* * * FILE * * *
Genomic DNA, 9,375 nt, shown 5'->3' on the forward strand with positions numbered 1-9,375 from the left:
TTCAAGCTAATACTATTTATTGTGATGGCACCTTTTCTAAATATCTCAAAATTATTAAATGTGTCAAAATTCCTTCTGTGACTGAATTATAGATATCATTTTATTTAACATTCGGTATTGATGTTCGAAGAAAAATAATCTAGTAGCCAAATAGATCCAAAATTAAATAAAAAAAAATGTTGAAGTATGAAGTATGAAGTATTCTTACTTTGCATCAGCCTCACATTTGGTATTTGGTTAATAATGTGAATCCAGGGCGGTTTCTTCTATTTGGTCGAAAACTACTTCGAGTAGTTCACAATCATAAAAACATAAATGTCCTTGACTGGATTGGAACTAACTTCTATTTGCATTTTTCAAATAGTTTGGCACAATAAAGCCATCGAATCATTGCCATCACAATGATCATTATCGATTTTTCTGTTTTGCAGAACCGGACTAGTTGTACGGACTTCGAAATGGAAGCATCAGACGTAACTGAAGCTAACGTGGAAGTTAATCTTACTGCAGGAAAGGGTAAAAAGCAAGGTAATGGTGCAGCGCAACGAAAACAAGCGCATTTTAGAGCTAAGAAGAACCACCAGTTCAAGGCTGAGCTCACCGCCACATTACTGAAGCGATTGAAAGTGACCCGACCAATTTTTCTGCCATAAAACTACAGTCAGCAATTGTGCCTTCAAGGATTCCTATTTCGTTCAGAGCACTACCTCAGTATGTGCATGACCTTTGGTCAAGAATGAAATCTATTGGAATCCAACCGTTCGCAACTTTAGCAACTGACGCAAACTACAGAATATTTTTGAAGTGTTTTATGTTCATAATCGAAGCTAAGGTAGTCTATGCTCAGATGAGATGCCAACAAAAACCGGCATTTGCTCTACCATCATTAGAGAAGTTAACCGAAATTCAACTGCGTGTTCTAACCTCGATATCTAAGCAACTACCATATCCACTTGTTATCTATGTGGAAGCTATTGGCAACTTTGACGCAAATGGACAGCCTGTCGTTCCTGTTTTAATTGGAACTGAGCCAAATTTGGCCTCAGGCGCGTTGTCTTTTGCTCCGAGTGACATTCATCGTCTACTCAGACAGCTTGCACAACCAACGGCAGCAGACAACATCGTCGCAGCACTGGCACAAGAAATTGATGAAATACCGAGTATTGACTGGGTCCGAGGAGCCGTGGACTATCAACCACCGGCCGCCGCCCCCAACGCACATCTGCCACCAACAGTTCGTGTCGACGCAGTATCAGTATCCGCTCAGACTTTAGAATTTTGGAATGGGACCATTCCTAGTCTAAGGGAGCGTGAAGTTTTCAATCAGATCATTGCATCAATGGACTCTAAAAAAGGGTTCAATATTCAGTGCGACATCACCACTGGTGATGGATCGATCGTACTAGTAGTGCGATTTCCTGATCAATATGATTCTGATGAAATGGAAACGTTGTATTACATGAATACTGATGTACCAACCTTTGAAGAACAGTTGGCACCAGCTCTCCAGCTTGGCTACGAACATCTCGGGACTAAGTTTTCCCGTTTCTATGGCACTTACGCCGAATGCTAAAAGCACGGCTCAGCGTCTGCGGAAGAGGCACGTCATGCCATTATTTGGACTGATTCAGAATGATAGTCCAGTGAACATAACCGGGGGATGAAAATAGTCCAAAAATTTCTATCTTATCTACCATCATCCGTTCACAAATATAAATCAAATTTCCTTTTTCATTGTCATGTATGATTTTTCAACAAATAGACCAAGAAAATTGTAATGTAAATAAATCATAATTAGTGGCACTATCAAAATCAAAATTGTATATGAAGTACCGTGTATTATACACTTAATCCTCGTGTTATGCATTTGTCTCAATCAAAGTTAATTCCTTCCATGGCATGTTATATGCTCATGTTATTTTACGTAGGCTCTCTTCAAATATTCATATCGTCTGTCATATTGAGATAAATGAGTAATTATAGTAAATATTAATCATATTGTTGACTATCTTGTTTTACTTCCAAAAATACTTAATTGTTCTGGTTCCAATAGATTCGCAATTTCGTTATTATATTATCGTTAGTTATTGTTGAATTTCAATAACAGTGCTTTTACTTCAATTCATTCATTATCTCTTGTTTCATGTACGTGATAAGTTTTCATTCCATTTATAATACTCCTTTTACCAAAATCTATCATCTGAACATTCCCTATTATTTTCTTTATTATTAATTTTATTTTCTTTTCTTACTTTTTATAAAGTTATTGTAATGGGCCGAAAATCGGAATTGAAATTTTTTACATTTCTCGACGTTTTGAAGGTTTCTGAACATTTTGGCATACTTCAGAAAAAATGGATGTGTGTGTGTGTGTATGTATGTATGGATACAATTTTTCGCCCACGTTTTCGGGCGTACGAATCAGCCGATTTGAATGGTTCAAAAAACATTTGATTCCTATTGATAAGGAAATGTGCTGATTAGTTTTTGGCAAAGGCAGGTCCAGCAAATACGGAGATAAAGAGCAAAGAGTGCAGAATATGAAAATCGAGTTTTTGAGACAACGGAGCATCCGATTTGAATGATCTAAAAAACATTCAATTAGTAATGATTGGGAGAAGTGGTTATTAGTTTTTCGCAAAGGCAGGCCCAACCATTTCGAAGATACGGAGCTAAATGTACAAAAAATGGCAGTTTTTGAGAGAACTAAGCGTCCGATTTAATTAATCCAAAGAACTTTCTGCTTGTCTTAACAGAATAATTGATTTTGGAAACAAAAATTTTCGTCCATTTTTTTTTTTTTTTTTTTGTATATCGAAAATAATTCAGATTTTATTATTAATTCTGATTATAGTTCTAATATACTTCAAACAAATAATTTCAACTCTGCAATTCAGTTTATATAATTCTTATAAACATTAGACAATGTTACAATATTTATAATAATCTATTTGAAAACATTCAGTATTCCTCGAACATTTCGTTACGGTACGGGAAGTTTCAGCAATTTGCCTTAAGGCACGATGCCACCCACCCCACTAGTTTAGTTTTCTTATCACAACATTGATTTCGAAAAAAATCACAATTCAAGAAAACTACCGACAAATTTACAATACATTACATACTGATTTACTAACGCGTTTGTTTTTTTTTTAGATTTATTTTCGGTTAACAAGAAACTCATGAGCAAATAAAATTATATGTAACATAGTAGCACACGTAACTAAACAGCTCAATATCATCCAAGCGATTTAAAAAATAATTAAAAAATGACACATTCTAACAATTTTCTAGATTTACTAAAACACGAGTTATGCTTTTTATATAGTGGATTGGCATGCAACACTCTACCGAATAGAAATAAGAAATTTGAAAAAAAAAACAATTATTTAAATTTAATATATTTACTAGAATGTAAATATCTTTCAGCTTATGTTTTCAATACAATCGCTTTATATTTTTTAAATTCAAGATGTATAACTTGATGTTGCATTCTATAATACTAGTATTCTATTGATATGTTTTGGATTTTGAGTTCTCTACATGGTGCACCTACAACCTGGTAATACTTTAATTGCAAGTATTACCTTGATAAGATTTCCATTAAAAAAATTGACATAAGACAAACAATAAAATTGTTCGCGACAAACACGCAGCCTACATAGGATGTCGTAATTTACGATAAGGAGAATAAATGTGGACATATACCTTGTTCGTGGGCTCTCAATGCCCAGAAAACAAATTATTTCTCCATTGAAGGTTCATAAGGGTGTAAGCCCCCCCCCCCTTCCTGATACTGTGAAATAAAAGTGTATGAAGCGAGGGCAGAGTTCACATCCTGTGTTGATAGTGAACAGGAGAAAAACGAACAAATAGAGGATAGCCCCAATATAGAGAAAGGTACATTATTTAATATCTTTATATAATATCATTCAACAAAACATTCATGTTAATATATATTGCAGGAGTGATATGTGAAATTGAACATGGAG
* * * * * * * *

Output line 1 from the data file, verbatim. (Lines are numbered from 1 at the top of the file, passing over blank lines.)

Genomic DNA, 9,375 nt, shown 5'->3' on the forward strand with positions numbered 1-9,375 from the left: